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The Mahabharata of Krishna-Dwaipayana Vyasa, Volume 2 eBook

This eBook from the Gutenberg Project consists of approximately 1,984 pages of information about The Mahabharata of Krishna-Dwaipayana Vyasa, Volume 2.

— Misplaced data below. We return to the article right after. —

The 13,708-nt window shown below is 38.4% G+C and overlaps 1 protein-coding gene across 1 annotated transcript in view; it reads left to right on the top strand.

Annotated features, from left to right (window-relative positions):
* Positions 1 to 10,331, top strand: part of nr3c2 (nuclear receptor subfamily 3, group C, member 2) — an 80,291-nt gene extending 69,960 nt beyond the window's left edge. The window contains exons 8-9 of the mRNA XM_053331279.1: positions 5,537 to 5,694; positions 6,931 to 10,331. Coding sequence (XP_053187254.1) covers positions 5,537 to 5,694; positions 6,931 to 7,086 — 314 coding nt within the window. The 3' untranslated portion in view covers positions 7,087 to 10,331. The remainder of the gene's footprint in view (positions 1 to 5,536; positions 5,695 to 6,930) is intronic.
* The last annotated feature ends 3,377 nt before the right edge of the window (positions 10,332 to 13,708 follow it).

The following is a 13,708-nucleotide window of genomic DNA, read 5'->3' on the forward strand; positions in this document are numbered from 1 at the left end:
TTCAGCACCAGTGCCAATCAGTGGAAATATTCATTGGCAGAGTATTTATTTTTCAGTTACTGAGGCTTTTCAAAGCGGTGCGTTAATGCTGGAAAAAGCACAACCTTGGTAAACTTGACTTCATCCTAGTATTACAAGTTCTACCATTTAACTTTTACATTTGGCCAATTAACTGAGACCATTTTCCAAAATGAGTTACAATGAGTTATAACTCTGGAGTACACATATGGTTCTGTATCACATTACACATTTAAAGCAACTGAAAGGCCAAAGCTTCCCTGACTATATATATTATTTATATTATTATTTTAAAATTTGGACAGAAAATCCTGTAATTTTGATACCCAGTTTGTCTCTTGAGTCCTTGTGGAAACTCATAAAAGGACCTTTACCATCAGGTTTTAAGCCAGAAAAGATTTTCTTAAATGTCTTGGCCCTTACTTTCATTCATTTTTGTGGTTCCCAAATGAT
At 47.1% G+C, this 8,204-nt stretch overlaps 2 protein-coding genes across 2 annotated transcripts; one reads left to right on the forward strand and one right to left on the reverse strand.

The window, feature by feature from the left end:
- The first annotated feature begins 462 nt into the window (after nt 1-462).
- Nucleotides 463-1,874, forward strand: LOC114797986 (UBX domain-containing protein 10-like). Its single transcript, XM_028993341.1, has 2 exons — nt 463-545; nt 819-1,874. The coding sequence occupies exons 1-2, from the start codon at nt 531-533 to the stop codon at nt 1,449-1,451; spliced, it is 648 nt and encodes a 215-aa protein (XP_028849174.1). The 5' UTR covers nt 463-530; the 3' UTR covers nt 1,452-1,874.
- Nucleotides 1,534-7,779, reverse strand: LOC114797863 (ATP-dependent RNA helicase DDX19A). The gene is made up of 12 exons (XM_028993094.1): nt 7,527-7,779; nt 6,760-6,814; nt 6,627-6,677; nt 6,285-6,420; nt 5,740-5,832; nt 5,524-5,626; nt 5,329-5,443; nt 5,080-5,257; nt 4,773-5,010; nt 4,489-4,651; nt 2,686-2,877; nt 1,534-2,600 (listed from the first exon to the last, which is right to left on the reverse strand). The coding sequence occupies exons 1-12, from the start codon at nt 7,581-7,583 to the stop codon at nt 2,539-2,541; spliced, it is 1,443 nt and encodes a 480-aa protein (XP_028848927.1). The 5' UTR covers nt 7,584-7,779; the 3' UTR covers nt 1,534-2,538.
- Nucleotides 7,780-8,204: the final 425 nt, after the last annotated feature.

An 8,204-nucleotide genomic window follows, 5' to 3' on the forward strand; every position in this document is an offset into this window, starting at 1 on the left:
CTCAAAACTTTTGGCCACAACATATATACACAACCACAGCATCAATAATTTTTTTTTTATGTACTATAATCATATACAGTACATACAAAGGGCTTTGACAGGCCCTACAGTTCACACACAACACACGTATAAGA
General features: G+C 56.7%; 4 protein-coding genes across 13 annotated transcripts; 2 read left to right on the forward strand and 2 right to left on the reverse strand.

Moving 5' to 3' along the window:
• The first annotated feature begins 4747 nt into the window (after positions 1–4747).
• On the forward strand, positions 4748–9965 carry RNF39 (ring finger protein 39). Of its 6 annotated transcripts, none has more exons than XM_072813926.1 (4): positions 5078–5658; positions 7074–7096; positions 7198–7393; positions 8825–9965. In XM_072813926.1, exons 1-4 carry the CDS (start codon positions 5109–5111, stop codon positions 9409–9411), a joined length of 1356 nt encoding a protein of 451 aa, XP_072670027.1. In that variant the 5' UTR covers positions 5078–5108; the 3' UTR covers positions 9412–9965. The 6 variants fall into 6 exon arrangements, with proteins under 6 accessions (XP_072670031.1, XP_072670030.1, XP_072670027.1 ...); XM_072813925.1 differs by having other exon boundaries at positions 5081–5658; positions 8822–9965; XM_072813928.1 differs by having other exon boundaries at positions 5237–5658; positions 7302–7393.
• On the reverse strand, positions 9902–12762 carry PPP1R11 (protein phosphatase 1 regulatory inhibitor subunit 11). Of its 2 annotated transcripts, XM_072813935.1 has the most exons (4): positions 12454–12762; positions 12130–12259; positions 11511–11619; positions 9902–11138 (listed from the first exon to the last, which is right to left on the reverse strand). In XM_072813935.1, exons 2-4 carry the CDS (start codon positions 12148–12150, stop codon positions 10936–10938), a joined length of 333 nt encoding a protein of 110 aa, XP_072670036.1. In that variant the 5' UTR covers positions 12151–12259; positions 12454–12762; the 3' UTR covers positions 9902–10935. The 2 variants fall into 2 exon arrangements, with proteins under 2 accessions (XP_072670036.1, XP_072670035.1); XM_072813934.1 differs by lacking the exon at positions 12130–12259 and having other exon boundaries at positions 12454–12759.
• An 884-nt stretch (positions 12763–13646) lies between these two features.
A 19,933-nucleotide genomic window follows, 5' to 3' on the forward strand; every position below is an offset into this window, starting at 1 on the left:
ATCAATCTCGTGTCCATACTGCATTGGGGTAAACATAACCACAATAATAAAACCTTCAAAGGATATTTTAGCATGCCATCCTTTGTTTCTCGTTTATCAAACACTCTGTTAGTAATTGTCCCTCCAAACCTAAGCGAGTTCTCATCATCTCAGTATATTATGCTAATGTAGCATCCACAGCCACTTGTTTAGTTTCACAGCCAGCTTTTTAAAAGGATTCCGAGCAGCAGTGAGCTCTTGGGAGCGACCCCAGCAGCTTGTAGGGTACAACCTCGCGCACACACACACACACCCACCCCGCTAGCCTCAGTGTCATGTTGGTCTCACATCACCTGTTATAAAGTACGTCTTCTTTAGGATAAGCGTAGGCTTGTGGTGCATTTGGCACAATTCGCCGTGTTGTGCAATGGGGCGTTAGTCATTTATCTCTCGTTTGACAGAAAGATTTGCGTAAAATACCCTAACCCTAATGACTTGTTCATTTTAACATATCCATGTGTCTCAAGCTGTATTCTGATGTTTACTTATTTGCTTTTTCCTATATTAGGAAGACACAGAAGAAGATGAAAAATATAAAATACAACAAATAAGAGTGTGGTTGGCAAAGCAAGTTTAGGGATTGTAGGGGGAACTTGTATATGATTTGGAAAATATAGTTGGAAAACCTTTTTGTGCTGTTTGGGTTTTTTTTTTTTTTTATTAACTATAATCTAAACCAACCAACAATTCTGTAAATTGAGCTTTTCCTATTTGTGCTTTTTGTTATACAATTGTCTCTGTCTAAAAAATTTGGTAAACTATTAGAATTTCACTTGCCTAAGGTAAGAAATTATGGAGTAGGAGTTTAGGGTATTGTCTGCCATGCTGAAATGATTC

“Draupadi said, ’This O Bharata, that I am going to tell thee is another great grief of mine.  Thou shouldst not blame me, for I tell thee this from sadness of heart.  Who is there whose grief is not enhanced at sight of thee, O bull of the Bharata race, engaged in the ignoble office of a cook, so entirely beneath thee and calling thyself as one of Vallava caste?  What can be sadder than this, that people should know thee as Virata’s cook, Vallava by name, and therefore one that is sunk in servitude?  Alas, when thy work of the kitchen is over, thou humbly sittest beside Virata, calling thyself as Vallava the cook, then despondency seizeth my heart.  When the king of kings in joy maketh thee fight with elephants, and the women of the inner apartments (of the palace) laugh all the while, then I am sorely distressed.  When thou fightest in the inner apartments with lions, tigers, and buffaloes, the princess Kaikeyi looking on, then I almost swoon away.  And when Kaikeyi and those maidservants, leaving their seats, come to assist me and find that instead of suffering any injury in limbs mine is only a swoon, the princess speaks unto her women, saying, ’Surely, it is from affection and the duty begot of intercourse that this lady of sweet smiles grieveth for the exceedingly powerful cook when he fights with the beasts.  Sairindhri is possessed of great beauty and Vallava also is eminently handsome.  The heart of woman is hard to know, and they, I fancy, are deserving of each other.  It is, therefore, likely that the Sairindhri invariably weepeth (at such times) on account of her connection with her lover.  And then, they both have entered this royal family at the same time.  And speaking such words she always upbraideth me.  And beholding me wroth at this, she suspects me to be attached to thee.’  When she speaketh thus, great is the grief that I feel.  Indeed, on beholding thee, O Bhima of terrible prowess, afflicted with such calamity, sunk as I already am in grief on account of Yudhishthira.  I do not desire to live.  That youth who on a single car had vanquished all celestials and men, is now, alas, the dancing master of king Virata’s daughter.  That Pritha’s son of immeasurable soul, who had gratified Agni in the forest of Khandava, is now living in the inner apartments (of a palace) like fire hid in a well.  Alas, the bull among men, Dhananjaya, who was ever the terror of foes, is now living in a guise that is despaired by all.  Alas, he whose mace-like arms have been cicatrized in consequence of the strokes of his bow-string, alas that Dhananjaya is passing the days in grief covering his wrists with bracelets of conchs.  Alas, that Dhananjaya the twang of whose bow-string and the sound of whose leathern fences made every foe tremble, now entertains only gladdened women with his songs.  Oh, that Dhananjaya whose head was formerly decked with a diadem of solar splendour, is now wearing braids ending in unsightly curls.  O Bhima, beholding that terrible bowman,

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